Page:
Over the next 10 years, the retirement portion of Social Security spending is projected to double ($796 billion to $1.6 trillion) while the trust fund will be depleted by half. Medicare spending is also projected to double ($702 billion to $1.5 trillion) while the Hospital Insurance trust fund (which partially funds Medicare) will be completely depleted by 2029. Democratic party leaders want to expand benefits – which means a faster and larger shift of resources from the young to the old. Spending on the partisan and acrimonious Affordable Care Act is also growing at a faster rate than revenues – contributing to the debt buildup.
The Three Fastest Growing Spending Items Show the Fundamental Shift of Our Nation’s Priorities
With minimal debate, we are seeing a fundamental shift on how our nation spends its resources. Over the next 10 years, CBO projects that spending will increase from $3.9 trillion to $7 trillion (20.8 percent of GDP to 23.6 percent of GDP by 2028). It’s not just the increase in spending that is alarming – but the composition of it. Over this decade, the three fastest growing spending categories are all for mandatory spending items: interest payments on the debt (the cost of our fiscal mess), major health care programs (due to aging population and rising health care costs), and Social Security (due to the baby boomer retirement wave).
The only category that is projected to take a large decrease is discretionary spending, which is the funds that Congress has control over that go towards programs that can improve the safety, quality, and economic outlook of the country (think: defense, infrastructure, education, research).
In 1968, 66 percent of spending went to discretionary programs. In 2008, 37 percent of spending was discretionary. In 2018, 30 percent. In 10 years, it will be down to 22 percent. That means instead of Congress deciding where over 66 percent of the budget goes, like in 1968, in 10 years Congress will only decide where 22 percent of our budget goes.
Not only is government spending and debt exploding, but these auto-piloted funds are directed towards older generations and is occurring without much debate or a voice representing younger Americans. By the time younger generations are in charge, all of our tax dollars will have already been directed towards promises and paybacks made by legislators to a different generation in a different era.
CBO outlines Four Dangers From Debt Growing to be the Size of the Entire Economy
These are not just mysterious numbers that stay in government accounting books. They will show up in all of our lives – and disproportionately in the lives of coming generations that will face most of the costs and minimal benefits. CBO outlines four dangers of the debt buildup:
- Spending on interest payments will triple – that is money that goes to pay bondholders for the right to borrow. The largest increase in spending is interest payments – which are projected to rise from $263 billion to $915 billion. By 2025, we will be spending more on interest payments than on defense. A substantial amount of our bondholders are foreign governments – meaning future taxes will go to pay China and Japan for the inability to control spending today. We are paying for those empty parking spaces and doggie hamlet shows with interest.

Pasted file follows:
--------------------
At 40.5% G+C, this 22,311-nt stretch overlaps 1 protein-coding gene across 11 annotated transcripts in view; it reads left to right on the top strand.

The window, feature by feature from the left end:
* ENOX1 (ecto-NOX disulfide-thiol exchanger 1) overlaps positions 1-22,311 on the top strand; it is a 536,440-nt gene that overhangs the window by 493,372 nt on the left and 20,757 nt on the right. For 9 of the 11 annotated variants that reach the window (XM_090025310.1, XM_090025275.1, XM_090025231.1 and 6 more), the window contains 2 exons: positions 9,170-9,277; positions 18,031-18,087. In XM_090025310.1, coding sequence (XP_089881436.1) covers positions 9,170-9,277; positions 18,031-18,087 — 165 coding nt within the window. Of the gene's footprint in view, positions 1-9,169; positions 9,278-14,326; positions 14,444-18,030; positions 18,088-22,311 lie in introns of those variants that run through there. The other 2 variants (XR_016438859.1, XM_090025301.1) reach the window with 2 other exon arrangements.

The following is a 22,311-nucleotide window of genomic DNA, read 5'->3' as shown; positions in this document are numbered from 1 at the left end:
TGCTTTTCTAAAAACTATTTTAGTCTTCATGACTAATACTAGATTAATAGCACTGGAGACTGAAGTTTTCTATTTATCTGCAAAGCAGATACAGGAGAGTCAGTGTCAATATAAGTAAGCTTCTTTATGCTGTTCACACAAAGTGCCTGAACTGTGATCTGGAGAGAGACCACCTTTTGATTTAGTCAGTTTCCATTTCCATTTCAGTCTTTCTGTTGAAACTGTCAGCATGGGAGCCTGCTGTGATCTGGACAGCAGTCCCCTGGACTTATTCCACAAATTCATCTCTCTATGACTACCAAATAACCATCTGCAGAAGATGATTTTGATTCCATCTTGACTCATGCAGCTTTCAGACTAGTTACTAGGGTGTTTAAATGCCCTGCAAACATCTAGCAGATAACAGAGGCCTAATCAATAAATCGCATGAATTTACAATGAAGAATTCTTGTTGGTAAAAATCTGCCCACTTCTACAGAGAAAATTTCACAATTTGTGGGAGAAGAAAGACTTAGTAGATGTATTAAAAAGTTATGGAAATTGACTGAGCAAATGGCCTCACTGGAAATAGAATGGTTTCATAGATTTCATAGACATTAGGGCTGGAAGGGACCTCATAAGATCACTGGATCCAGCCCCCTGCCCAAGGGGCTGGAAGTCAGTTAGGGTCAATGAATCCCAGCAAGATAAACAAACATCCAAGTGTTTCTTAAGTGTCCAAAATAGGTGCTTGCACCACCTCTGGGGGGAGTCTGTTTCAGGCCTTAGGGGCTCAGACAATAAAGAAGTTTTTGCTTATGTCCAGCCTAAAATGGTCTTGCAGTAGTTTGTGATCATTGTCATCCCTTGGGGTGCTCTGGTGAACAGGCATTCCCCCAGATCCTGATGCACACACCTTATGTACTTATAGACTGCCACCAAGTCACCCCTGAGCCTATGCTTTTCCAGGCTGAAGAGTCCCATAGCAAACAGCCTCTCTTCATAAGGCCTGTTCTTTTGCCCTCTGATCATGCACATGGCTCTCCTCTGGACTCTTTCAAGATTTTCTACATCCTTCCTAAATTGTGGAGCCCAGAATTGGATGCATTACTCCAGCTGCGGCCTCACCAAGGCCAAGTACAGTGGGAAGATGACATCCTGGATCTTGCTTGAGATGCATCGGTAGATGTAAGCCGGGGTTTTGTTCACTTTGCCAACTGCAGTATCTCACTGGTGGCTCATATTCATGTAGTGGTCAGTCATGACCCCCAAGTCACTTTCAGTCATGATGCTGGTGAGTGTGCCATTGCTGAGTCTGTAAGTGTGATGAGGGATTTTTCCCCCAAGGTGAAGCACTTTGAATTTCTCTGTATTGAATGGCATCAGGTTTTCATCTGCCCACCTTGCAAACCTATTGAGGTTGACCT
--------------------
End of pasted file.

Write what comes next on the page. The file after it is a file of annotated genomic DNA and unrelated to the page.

- Federal debt crowds out savings in the economy – which means there is less investment in the private sector and therefore lower productivity and wages.
- Our debt gives us less wiggle room to handle the next financial crisis. Most economists believe that governments should run deficits during a recession but tighten belts when the economy is good. Welp, Congress is running massive deficits when the economy is good – leaving no fiscal space for things like unemployment payments, payroll tax cuts, stimulus spending, and other forms of spending increases and tax relief that occurred in 2009.
- In fact, the next crisis could be caused by our massive national debt. As CBO says, there “would be a greater risk that investors would become unwilling to finance the government’s borrowing unless they were compensated with very high interest rates; if that happened, interest rates on federal debt would rise suddenly and sharply.” Tick tock.
The impacts of these projections will be real and they will be costly. But they are just projections and there is an opportunity to change this abysmal outcome. Change is coming. Either young Americans demand change from our elected officials now or our economic futures will be fundamentally changed for the worse. The appropriate distribution of resources and the causes and impacts of income inequality is a vigorous debate in Washington. What the CBO report makes clear is that Washington is perpetuating massive generational inequality. As more and more of our nation’s resources are siphoned off to pay for costly and unrealistic promises made to older generations, there will be less and less resources available for future Americans.
The best way to think about the mindset inside-the-beltway is that it is one game played by two teams. The score is kept by opinion polls and pundits but the ultimate contest is the elections. Until this becomes a voting issue for the younger Americans it will impact, Congress will continue to steal from the future to try and juice their election chances. Let’s make the right change.